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RaceTalk Skills for Cross-Racial Communication Workshop

Note: This workshop is open to all.

Cross-racial conversations about race and racism are often difficult. Many of us lack the tools, skills, and strategies needed to continue these conversations when conflict inevitably arises.

If you’re White and you’re reading this, you likely want to show up as an ally in racial justice work, but you’re struggling to build authentic relationships across racial lines.


And sometimes when race comes up, you don’t know what the right thing is to say or you’re so scared that you’ll offend a person of color that you just don’t say anything at all.


If you’re a person of color, you may not know how to talk about your own racialized experience in a way that allows you to advocate for yourself in predominantly White spaces.


You want to hold the White folks in your organization or at your institution accountable, but conversations about race with your White colleagues always seem to break down (if they happen at all).

You don’t have to stay stuck, though. Imagine if you had the tools, skills, and strategies to have cross-racial conversations that build trust and community.

You feel prepared for racetalk conversations because you know the language needed for effective communication and, more importantly, you understand what’s needed to build authentic relationships across racial lines.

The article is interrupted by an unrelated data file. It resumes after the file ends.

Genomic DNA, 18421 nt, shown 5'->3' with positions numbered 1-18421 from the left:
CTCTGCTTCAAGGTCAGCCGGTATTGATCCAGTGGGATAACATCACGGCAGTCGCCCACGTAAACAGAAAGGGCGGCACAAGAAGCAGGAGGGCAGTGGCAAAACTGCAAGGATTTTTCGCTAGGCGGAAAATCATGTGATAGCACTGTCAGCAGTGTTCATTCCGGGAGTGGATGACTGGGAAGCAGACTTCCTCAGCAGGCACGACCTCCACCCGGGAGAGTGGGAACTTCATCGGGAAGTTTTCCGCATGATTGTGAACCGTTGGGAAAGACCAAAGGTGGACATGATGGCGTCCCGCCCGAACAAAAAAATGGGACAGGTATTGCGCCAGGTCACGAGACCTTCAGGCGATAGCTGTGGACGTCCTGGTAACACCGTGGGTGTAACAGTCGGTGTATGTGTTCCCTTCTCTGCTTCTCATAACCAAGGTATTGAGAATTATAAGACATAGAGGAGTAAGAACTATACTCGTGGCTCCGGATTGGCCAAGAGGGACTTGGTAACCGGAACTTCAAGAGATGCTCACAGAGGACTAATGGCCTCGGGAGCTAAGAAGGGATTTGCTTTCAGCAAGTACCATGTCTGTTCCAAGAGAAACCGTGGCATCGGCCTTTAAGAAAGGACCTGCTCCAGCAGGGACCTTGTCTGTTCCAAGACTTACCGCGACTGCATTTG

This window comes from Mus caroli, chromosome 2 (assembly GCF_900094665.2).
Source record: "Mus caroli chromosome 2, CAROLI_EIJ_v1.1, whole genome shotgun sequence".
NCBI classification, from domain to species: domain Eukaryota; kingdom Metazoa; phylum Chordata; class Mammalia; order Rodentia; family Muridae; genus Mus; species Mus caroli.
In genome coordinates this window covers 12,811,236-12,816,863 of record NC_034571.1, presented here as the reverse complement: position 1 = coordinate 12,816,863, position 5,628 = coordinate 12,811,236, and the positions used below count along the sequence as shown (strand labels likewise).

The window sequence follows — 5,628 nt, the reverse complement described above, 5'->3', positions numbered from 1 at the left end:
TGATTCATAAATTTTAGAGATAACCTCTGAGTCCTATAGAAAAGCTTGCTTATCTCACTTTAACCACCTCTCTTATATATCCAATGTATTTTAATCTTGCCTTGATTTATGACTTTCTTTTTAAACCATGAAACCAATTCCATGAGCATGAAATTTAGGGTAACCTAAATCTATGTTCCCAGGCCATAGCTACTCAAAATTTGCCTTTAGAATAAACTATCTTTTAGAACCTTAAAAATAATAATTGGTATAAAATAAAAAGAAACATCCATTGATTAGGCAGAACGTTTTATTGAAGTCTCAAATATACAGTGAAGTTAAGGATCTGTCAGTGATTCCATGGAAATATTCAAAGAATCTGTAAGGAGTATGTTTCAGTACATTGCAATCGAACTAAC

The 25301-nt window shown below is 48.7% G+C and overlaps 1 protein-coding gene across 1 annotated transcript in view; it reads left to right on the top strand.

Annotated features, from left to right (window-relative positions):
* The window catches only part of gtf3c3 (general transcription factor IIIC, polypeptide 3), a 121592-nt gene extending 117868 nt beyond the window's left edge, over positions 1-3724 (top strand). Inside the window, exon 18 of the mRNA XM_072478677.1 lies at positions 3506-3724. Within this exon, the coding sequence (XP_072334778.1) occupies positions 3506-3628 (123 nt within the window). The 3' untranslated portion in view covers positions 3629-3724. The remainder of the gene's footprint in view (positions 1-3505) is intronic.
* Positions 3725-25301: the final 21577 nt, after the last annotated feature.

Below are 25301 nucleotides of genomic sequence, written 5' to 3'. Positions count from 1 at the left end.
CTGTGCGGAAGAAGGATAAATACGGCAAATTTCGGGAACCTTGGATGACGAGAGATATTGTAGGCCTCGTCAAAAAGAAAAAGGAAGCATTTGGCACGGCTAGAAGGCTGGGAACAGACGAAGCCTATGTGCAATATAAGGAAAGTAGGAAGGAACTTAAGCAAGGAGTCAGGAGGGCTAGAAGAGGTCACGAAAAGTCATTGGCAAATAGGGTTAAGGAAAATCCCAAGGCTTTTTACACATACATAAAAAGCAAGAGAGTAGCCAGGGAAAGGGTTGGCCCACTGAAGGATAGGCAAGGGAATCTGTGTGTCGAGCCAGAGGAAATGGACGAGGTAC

You have more confidence and are building your capacity to engage in racetalk because you understand why communicating across racial lines is challenging – and you know how to navigate those challenges.


Not only are you honing your racetalk skills, but you’re developing your racial literacy, which is foundational to doing antiracist work. You’re learning how to challenge the norm of avoiding conversations about race in your organization and workplace.

In this workshop, you’ll learn what’s getting in the way of having authentic and effective cross-racial conversations about race, the shared understanding needed to have these conversations, and tangible tools and strategies for communicating effectively across racial lines.

Is this workshop for you?

White folks, this workshop is for you if:

  • You want to improve your ability to engage in conversations about race and racism across racial lines.

  • You work in professions or locations where you have a high-level of interaction and engagement with people from racially minoritized communities.

  • You mentor or supervise folks from racially minoritized communities.


If you're a person of color, this workshop will help you:

  • Have an empirical understanding of the particular White cultural norms that often make it difficult for White people to engage in authentic conversations about race and racism that can inform your own strategies and provide language for engaging with White colleagues and friends.

  • Learn vocabulary, tools, and strategies that will help you have these conversations and hold White people in your organizations accountable to their commitments.